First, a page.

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A few years ago it seemed fairly tricky to get a rails application deployed. However, from what I have been reading recently it seems that rails has improved much in this area. However, given the various versions of Ruby and gem dependency issues, is deployment still a headache (to heroku or engine yard, for example)?

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a few years ago everything was fine with deployment, not so much changes last time. It's pretty typical task if you your requirements meet what capistrano or other tools can manage. Capistrano is widely usef solution patched by 37signals –  mikhailov Aug 11 '11 at 20:39

3 Answers 3

No. Heroku makes deployment ridiculously easy: it's entirely managed by Git, your app is isolated so there are no dependency conflicts, and it's free for small scale apps. Other services like EngineYard and DotCloud offer similar service (although EY isn't cheap and DotCloud isn't as ruby-focused).

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There are a bunch of tools to make deployment and management easier for you.

Heroku
Heroku is totally managed by git via the heroku gem. Essentially, you call heroku push instead of git push and your changes get pushed to the server, built, and your site is automatically updated

Bundler
Bundler has made managing gems a lot easier, and it is super straightforward.

RVM
RVM is actually a good tool to use on servers. It allows you to have one server serve multiple Rails applications, each on a different version of Ruby, with it's own totally unique Gemset (This means that you won't have gem conflicts for multiple apps using the same ruby version. Gem conflicts are gone!).

Capistrano
Capistrano lets you define everything you need to happen during deployment, and allows you to start and end it all with one simple command - cap deploy. It greatly simplifies the deployment process.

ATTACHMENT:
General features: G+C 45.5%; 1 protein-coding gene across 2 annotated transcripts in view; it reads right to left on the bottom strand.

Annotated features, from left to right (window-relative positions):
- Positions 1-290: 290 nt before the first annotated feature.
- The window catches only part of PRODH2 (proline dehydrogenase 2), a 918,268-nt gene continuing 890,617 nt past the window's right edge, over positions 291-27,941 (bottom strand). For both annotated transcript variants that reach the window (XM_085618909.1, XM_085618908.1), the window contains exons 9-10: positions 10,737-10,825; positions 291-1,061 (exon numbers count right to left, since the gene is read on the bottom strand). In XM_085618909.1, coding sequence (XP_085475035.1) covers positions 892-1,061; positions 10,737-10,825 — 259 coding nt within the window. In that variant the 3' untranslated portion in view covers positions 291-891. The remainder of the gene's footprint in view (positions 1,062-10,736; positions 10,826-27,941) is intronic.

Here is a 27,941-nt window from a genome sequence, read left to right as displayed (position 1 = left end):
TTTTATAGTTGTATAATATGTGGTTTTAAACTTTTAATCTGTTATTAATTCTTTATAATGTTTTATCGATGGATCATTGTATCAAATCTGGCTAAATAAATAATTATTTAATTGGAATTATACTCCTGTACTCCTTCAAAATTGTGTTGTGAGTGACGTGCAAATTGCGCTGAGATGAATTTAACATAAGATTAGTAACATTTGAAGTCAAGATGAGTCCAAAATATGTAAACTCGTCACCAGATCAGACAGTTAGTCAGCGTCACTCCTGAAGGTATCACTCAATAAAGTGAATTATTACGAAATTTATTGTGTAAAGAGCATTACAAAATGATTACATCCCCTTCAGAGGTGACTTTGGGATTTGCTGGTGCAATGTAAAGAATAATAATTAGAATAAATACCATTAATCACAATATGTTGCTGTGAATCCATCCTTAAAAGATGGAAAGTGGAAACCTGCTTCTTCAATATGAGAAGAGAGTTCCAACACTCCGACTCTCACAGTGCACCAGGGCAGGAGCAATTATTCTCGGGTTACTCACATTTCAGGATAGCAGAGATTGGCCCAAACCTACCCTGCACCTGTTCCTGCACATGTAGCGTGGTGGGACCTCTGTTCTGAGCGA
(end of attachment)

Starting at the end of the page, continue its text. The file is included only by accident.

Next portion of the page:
Foreman
If your application requires multiple services to start (Server, Delayed::Job, Sphinx, etc), Foreman is the tool for you. It lets you define what services you need, and start them all at once by calling foreman start. It works nicely with Capistrano, and makes the console output of your services nice and easy to read.


Overall, I'd say that the state of Rails deployment is an order of magnitude better than it was a few years ago, but there's always room for improvement. The projects mentioned above are a good start, and it's just a matter of finding what fits your organization best.

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It's probably worth pointing out the the Heroku gem will only work with Heroku's hosting service, whereas the other tools listed are independent of hosting provider. –  Andy Waite Aug 11 '11 at 22:21
    
This is not entirely accurate. You push to Heroku using git push heroku master or similar, although many other commands are in the form heroku <task> –  Andrew Aug 12 '11 at 22:57

Deployment might be a headache depending on your needs. If you're running a single application in a server, it's easy to build it, install ruby and setup your deployment environment using Capistrano (here's a sample of how to do it using Nginx and Unicorn).

If, on the other end, you require many different applications on your server (possibly running on different rubies and groups of gems), you'll have more work but it's completely possible. To have many different rubies installed at the same time without conflicting with each other you'll use RVM and to make sure all your app dependencies are defined, your Rails app has to use Bundler (or maybe something else that does the same).

So, your requirements are going to make it simpler or not, but is isn't really impossible and it won't drive anyone crazy with the amount and quality of tools available for the job.

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